It’s important to get children to want to move for physical fitness. I often hear 4-year-olds saying “I’m tired” after one song/movement activity! How sad is that? Our sedentary society has turned children into non-physical beings. A natural partner to music is movement. Let’s explore its value from physical fitness to cognitive learning.
Movement is a nonverbal response for children who do not yet have language ability. The vestibular system (part of the ear related to balance/movement) must be activated for learning to take place. It carries auditory information from the ear to the brain and connects to all the muscles of the body. All learning in the first 15 months of life is centered on the vestibular system development. Disturbance to the vestibular system can cause learning difficulties. This highlights the importance of movement in the beginning years to strengthen the vestibular system and ready the brain for learning.
Don Campbell, author of “The Mozart Effect” and “The Mozart Effect for Children,” states, “Movement is an absolute necessity for toddlers, and music stimulates the best kinds of movement.” The brain works by electrical current thereby needing oxygen and water to function well. Movement helps to provide oxygen. When moving, the brain produces endorphins, which causes a feeling of energy and makes the brain more conducive to learning. Movement and rhythm stimulate the frontal lobes, important in language development, which grow between the ages of 2 to 6 with another growth spurt at around 22.
A specific type of movement, cross lateral, is necessary for the brain to be ready to read. This movement can be done while dancing, moving to music, by tapping rhythm sticks and using different tapping patterns and by crawling. It is important for babies to crawl. Cross lateral movement enables the brain to go from the right side of your body, across the center to the other side, an ability necessary for reading because in order to read one must go from one side of the paper to the other.
Other ways to cross one’s midsection include dancing with scarves or walking like elephants, swaying arms like trunks from side to side. Exercising to music and doing cross crawls or windmills is great for the cardiovascular system and readies the brain for reading. It’s fun as well. These activities also help balance. A child who cannot stand on one foot probably can’t read because standing on one foot demonstrates the ability to balance and being able to balance is the result of a strong vestibular system, which is strongly related to language abilities. Greet that accomplishment with “Wow! Look at you standing on one foot!” This makes the child feel good, which gets them trying to do it more.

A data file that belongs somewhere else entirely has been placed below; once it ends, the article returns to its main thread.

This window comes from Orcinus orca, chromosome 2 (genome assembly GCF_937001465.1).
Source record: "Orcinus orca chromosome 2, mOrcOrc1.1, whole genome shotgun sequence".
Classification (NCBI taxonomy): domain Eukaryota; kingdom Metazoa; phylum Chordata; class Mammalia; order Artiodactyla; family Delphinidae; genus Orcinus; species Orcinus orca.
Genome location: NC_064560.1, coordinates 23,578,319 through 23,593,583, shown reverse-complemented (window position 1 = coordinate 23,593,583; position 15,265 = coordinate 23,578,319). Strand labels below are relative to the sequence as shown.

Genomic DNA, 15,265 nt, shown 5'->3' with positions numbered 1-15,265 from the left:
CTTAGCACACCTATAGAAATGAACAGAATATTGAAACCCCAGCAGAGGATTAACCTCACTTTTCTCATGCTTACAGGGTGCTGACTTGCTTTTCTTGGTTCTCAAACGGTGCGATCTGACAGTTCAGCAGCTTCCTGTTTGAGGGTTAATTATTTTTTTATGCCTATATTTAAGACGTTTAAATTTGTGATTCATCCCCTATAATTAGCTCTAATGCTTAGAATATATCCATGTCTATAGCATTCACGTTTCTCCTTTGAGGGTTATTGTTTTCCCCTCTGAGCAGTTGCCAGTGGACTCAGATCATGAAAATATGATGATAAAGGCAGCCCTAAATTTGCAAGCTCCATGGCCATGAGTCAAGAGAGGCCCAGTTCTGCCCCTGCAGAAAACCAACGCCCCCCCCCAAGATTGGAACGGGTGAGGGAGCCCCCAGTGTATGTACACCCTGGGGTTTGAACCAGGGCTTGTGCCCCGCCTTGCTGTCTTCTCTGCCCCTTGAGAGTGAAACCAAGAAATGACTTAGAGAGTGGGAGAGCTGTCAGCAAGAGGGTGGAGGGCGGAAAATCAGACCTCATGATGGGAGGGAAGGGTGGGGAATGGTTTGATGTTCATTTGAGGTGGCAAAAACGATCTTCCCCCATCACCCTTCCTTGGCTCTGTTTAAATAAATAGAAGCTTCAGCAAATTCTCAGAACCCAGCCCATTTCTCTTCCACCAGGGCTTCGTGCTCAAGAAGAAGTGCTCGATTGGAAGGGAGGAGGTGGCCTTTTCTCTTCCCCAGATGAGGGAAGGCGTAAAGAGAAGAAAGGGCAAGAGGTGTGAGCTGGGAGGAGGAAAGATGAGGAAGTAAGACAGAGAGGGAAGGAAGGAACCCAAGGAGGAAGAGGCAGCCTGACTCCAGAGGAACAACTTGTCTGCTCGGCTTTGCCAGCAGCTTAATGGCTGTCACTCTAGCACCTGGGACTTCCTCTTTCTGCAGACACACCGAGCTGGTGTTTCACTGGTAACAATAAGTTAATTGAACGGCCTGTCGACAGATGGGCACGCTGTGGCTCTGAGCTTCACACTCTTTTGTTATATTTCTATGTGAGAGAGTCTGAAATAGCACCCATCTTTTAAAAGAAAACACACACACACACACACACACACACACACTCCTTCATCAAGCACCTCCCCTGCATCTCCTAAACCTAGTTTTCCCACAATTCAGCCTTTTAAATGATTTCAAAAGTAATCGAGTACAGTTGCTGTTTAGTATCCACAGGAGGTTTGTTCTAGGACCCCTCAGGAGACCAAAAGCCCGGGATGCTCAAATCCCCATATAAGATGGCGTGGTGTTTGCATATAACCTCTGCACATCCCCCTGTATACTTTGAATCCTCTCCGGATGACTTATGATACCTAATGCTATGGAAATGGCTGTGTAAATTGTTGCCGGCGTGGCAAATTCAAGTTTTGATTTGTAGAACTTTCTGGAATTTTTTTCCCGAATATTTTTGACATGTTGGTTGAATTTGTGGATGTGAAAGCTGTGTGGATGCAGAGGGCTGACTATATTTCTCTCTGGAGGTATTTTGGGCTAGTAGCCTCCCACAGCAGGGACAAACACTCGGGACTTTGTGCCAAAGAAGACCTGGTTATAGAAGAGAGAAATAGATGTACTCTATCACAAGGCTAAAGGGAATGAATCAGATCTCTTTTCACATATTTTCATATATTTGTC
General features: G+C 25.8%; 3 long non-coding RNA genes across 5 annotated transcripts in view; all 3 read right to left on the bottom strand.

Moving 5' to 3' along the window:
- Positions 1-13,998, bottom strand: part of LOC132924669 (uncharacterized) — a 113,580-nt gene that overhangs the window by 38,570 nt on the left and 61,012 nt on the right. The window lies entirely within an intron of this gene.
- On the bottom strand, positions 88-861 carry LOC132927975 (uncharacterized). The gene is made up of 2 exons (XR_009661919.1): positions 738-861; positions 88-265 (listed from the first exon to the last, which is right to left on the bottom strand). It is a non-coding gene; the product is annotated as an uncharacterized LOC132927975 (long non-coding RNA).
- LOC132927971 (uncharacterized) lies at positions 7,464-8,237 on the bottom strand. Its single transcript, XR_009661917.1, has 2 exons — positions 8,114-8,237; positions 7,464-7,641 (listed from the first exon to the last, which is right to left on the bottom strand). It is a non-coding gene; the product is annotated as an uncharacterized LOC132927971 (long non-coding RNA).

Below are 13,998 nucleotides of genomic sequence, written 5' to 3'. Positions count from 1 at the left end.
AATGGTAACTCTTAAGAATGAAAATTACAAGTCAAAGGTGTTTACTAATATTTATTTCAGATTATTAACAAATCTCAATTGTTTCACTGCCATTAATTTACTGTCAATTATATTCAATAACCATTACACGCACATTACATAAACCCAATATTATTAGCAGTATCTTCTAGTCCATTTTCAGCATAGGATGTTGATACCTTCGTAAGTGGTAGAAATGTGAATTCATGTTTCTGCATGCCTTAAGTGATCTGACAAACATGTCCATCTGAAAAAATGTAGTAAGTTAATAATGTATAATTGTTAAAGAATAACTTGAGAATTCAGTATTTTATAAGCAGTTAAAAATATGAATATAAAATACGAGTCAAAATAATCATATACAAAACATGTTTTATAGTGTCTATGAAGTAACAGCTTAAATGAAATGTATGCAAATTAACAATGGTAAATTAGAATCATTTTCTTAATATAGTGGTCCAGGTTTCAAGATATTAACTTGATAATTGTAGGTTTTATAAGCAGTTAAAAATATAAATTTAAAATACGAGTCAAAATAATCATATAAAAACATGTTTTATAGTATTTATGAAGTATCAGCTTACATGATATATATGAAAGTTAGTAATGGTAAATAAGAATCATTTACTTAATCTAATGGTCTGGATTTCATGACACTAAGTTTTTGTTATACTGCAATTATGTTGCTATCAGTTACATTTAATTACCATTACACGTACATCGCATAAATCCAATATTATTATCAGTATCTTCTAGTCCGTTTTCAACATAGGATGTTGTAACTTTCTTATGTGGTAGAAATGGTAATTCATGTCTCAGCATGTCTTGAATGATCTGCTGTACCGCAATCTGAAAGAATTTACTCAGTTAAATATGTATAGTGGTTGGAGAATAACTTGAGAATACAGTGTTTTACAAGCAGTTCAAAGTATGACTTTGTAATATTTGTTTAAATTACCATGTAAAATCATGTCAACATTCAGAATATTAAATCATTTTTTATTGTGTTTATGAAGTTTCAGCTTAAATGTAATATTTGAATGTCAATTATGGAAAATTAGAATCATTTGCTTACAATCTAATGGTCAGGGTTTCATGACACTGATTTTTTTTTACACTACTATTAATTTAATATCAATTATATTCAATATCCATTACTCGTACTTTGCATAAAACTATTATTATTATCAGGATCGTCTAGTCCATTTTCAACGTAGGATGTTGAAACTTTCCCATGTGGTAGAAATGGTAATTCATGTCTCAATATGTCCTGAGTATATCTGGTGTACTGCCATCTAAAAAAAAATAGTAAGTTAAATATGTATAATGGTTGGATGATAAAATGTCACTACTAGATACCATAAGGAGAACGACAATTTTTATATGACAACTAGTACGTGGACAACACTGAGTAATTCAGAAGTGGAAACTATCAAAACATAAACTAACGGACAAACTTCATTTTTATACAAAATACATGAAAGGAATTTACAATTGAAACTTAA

Movement/music also play an important role in math. Before children can understand numbers, they must have spatial-temporal reasoning, the ability to understand their body in time and space. This internalizes our ability to “get” numbers. Games like “In and Out the Windows” or “Blue Bird Through My Window” are fundamentally important because the whole body is involved in understanding how it moves, takes up space and interacts with other objects in space. Many early childhood programs are leaving games out because they’re feeling pressured to teach concepts. Stop! Don’t want to sound like oversimplification, but teachers need to step back from the demands and do the things they’ve always done because those things will prepare children for math.
Much of the research that supports the connection between music, math skills and spatial temporal reasoning began with the research of Drs. Gordon Shaw and Frances Rauscher at the University of California, Irvine. It involved testing the effect on spatial temporal reasoning after keyboard instruction for 3- and 4-year-olds. They noticed a heightened ability when Mozart’s music was played. The research was dubbed “The Mozart Effect.” Dr. Rauscher stated that naming it that has misled many people about the benefits of the research, leading some to think the research stated “Mozart makes you smarter.” That is not the case. It heightened abilities. This led to more research with other styles of music that found that children who take music lessons score up to 35 percent higher on spatial tasks. Their research is ongoing.
Dr. John Ratey of Harvard has done research that has shown children learn better and retain longer when moving while learning. Knowing all of this, we must take “action” and “move” to keep children’s minds and bodies fit. It is through awareness that people will begin to use what we know.